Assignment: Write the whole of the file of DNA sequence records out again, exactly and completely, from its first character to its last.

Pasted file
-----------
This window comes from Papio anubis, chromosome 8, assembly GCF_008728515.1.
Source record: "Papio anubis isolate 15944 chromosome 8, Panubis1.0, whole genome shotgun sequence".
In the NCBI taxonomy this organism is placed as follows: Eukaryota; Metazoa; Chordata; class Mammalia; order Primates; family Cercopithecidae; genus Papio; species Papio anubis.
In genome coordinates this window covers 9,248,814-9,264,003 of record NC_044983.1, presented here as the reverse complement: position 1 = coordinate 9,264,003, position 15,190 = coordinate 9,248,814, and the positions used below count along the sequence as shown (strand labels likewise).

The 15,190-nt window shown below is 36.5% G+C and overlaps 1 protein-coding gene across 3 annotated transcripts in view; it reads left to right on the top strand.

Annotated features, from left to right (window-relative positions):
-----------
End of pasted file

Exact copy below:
This window comes from Papio anubis, chromosome 8, assembly GCF_008728515.1.
Source record: "Papio anubis isolate 15944 chromosome 8, Panubis1.0, whole genome shotgun sequence".
In the NCBI taxonomy this organism is placed as follows: Eukaryota; Metazoa; Chordata; class Mammalia; order Primates; family Cercopithecidae; genus Papio; species Papio anubis.
In genome coordinates this window covers 9,248,814-9,264,003 of record NC_044983.1, presented here as the reverse complement: position 1 = coordinate 9,264,003, position 15,190 = coordinate 9,248,814, and the positions used below count along the sequence as shown (strand labels likewise).

The 15,190-nt window shown below is 36.5% G+C and overlaps 1 protein-coding gene across 3 annotated transcripts in view; it reads left to right on the top strand.

Annotated features, from left to right (window-relative positions):